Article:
Oracle9i SQL Reference Release 2 (9.2) Part Number A9654002 


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Operators manipulate individual data items called operands or arguments. Operators are represented by special characters or by keywords. For example, the multiplication operator is represented by an asterisk (*).
Note: If you have installed Oracle Text, you can use the 
The two general classes of operators are:
operator operand
operand1 operator operand2
Other operators with special formats accept more than two operands. If an operator is given a null operand, the result is always null. The only operator that does not follow this rule is concatenation ().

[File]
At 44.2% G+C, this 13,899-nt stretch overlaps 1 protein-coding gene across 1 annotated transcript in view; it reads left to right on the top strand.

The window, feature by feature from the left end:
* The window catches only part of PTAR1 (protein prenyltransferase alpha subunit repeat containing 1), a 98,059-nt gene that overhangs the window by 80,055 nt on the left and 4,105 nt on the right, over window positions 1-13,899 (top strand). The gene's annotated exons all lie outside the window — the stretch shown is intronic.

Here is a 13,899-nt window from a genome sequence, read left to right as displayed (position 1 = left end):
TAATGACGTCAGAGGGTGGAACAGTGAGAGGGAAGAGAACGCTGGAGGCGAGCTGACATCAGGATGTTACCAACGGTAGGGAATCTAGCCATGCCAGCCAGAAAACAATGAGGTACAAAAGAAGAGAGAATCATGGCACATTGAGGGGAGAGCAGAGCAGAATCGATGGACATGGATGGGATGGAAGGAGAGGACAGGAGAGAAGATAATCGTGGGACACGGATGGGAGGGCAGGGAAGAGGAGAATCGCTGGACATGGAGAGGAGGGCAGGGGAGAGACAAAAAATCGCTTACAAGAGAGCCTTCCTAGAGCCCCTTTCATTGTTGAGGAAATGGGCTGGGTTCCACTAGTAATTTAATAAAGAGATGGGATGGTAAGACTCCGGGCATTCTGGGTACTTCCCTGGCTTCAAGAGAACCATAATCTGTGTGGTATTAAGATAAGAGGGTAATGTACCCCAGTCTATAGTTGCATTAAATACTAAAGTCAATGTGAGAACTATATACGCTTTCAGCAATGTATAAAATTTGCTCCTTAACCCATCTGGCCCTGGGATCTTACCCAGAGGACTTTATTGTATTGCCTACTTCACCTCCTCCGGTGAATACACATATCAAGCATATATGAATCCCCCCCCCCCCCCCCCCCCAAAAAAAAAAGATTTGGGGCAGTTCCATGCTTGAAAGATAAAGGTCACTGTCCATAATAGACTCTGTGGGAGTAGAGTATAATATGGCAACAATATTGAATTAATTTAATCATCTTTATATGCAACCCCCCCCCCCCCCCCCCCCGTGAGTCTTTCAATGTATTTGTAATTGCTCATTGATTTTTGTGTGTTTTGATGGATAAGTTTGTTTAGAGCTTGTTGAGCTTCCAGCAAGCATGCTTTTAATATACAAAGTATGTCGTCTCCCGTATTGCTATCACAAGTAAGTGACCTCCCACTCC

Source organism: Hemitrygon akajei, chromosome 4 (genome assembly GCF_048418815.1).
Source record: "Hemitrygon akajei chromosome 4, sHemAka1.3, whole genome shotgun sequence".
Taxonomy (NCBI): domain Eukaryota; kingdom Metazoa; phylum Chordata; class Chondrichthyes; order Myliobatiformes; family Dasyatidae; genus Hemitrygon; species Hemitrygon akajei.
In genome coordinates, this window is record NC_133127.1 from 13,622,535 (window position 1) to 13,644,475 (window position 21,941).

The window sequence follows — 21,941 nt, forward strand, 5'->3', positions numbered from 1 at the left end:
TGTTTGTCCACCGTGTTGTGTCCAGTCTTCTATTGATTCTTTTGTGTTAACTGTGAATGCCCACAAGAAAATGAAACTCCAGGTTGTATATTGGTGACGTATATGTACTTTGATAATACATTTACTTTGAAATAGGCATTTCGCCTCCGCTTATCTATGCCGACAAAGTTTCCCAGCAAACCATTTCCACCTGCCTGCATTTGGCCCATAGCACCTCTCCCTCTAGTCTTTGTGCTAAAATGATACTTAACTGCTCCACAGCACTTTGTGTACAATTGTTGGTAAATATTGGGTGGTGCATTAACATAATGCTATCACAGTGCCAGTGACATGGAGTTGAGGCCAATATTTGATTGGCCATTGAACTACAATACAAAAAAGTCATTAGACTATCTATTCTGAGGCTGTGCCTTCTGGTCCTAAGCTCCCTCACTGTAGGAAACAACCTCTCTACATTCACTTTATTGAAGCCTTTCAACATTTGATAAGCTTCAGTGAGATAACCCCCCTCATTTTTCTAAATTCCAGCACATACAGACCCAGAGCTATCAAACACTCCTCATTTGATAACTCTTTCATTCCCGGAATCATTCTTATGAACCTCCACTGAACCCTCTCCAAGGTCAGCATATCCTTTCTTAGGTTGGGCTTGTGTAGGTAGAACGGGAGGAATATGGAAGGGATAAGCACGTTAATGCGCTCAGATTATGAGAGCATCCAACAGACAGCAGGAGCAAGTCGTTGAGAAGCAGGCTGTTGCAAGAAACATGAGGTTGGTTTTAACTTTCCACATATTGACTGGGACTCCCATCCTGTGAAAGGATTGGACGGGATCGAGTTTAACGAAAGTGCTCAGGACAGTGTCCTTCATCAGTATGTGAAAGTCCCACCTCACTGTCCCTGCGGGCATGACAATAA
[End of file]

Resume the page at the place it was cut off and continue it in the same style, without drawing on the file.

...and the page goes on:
Precedence is the order in which Oracle evaluates different operators in the same expression. When evaluating an expression containing multiple operators, Oracle evaluates operators with higher precedence before evaluating those with lower precedence. Oracle evaluates operators with equal precedence from left to right within an expression.
Table 31 lists the levels of precedence among SQL operators from high to low. Operators listed on the same line have the same precedence.
In the following expression, multiplication has a higher precedence than addition, so Oracle first multiplies 2 by 3 and then adds the result to 1.
1+2*3
You can use parentheses in an expression to override operator precedence. Oracle evaluates expressions inside parentheses before evaluating those outside.
SQL also supports set operators (UNION
, UNION
ALL
, INTERSECT
, and MINUS
), which combine sets of rows returned by queries, rather than individual data items. All set operators have equal precedence.
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